There are various international human rights instruments the first being the 1948 UN Declaration on Human Rights whose main objective was to protect and promote justice and dignity for all human beings. It can be said that experiences of the world wars stimulated the interest of having a universal instrument to promote justice and protect human dignity. There were many acts of human rights abuses and degradation of human dignity prior to and during the world wars. Many other human rights instruments were adopted or developed to safeguard specific rights or specific vulnerable groups. These include the following instruments:
Date Monitoring body
- However, as nations and the world progressed economically, environmental problems emerged and forced the international community to adopt or develop multilateral environmental agreements or instruments to address environmental challenges. These include the Aarhus Convention on Access to Information, Public Participation in Decision-making and Access to Justice in Environmental Matters, Aarhus, 1998, Basel Convention on the Control of Transboundary Movements of Hazardous Wastes and their Disposal, Basel, 1989, Biological Weapons Convention(Convention on the Prohibition of the Development, Production and Stockpiling of Bacteriological [Biological] and Toxin Weapons and on their Destruction) (BWC), Cartagena Protocol on Biosafety 2003, Rotterdam Convention on the Prior Informed Consent Procedure for Certain Hazardous Chemicals and Pesticides in International Trade, Rotterdam, 1998, Montreal Protocol on Substances that Deplete the Ozone Layer, Montreal, 1989, Ramsar Convention Convention on Wetlands of International Importance, especially as Waterfowl Habitat, Ramsar, 1971, Stockholm Convention Stockholm Convention on Persistent Organic Pollutants Stockholm, 2001, United Nations Framework Convention on Climate Change 1992, United Nations Convention to Combat Desertification 1994, Vienna Convention on Civil Liability for Nuclear Damage, Vienna, 1963, Minamata Convention on Mercury, 2013, Working Environment (Air Pollution, Noise and Vibration) Convention, 1977, Convention on Nuclear Safety, Vienna, 1994 and man more others.
However, there it was later realized there is a strong disconnect between Human Right and Multilateral Environment Agreements though the two are closely interlinked and intertwined. In other words there is a strong relationship between human and environmental rights. Some or majority of human rights depend on the state of the environment. For example access to safe water depend on the state of the ecosystem and so is access to other human rights such as adequate, nutritious and safe food, access to energy, access to decent and green jobs, etc.
There are several vivid examples around the world and famous cases in Africa include those involving Shell in Ogoniland and the Abidjan incident in which a foreign vessel deliberately dumped toxic waste in Cote d Ivoire.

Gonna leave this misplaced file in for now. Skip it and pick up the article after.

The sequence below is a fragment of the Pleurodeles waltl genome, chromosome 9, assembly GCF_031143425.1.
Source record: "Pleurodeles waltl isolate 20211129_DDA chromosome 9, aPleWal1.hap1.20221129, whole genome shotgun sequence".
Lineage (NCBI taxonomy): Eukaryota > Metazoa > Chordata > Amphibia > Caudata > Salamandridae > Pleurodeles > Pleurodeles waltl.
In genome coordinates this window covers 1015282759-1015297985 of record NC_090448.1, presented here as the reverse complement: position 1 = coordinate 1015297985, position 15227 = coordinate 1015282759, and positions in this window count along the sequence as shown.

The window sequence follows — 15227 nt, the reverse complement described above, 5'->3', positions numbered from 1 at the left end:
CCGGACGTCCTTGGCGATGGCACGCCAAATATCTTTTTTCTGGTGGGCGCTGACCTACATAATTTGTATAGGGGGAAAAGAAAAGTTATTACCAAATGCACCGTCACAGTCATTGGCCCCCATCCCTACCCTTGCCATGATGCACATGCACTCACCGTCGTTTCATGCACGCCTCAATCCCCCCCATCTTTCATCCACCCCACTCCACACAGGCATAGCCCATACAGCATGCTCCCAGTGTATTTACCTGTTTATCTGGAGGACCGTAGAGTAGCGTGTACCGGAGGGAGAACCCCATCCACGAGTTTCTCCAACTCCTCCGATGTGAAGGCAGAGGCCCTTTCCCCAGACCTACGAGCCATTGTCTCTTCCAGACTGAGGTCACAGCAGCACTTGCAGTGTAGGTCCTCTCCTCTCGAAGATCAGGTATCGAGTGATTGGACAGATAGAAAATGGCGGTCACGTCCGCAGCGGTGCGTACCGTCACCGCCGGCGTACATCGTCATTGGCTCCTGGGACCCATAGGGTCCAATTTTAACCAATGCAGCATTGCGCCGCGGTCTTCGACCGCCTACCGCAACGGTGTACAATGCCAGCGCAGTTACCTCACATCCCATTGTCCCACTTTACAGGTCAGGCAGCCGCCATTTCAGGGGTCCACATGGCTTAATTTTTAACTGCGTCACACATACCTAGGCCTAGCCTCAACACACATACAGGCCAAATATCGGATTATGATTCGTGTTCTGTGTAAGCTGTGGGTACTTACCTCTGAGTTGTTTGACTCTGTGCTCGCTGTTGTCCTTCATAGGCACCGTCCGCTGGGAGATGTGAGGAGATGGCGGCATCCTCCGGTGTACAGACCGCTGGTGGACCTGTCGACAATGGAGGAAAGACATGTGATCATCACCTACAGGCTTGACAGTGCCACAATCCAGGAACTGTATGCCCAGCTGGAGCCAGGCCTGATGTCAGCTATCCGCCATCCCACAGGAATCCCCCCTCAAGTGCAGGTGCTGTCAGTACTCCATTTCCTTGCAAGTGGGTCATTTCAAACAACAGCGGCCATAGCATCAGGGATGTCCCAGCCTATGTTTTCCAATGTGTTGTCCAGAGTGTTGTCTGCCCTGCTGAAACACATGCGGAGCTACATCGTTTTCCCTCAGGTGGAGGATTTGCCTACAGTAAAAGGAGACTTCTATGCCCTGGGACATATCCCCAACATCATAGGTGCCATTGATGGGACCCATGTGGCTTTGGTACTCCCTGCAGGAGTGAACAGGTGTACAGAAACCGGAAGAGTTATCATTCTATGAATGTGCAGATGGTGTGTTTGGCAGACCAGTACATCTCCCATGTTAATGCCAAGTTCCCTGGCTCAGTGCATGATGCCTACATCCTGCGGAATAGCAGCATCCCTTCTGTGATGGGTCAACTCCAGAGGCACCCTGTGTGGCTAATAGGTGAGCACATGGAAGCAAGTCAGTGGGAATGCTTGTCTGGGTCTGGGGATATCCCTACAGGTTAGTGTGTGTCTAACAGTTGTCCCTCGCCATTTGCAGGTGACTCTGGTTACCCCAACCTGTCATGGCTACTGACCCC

In an attempt to narrow the gap between human and environmental rights instrument he UN appointed a rapporteur in 2012 (Mr. John Knox) to explore linkages. He and his team developed a framework which identified 2 principles: Principles 1 required states to ensure clean, healthy and sustainable environment in order to respect, protect and fulfill human rights. Principle 2 requested states to respect, protect and fulfill human rights in order to ensure a safe, clean, healthy and sustainable environment.
In this framework states were assigned obligations that are expected to respect, protect and fulfill human rights including obligations to carry out the assessment of environmental and human rights impact, assuring public access to environmental information, public participation in decision making, access to effective remedies, education and public awareness, prohibition of discrimination, etc.
The UN Environment (UNE) on its part has embarked on an Environmental Rights Initiative that constitute 3 dimensions: Environment as a prerequisite for enjoying human rights, procedural rights as essential for good environment decision-making and the right to safe, healthy and ecologically balanced environment as a human right in itself.
Some regional groups have adopted Human Rights instruments that have been used to address cases related to environmental rights while others have developed human rights instruments that cover issues of environmental rights. For example courts in Europe have made use of the European Convention on Human Rights (1950) to make rulings that have taken note of environmental rights. In Africa courts have used the African Charter on Human Rights (1991) particularly Article24 to address cases related to environmental rights. The Latin America and Caribbean ESCAZU Agreement is one of the regional instruments that cover both human and environmental rights in its provisions.
There are also some national constitutions that have included environmental rights in addition to human rights but there number in Africa is small.
Examples of challenges encountered by people and activists
- Forced removal from ancestral lands without compensation
- Murder of environmental defenders
- Pollution of water, air and soil
- Denial of access to resources, spiritual laces, etc
- Stealing and plundering of resources
- Lack of remedies
- Exclusion in decision making
Some possible solutions
- There is a need of building the capacity of activists on Human Rights Impact Assessment (HRIA)
- There is a need to reformulate existing EIAs and/or ESIA in order to mainstream environmental rights
- All investments local and foreign should be subjected to HRIA
Joensuu University, Finland
Dr. Yahya Msangi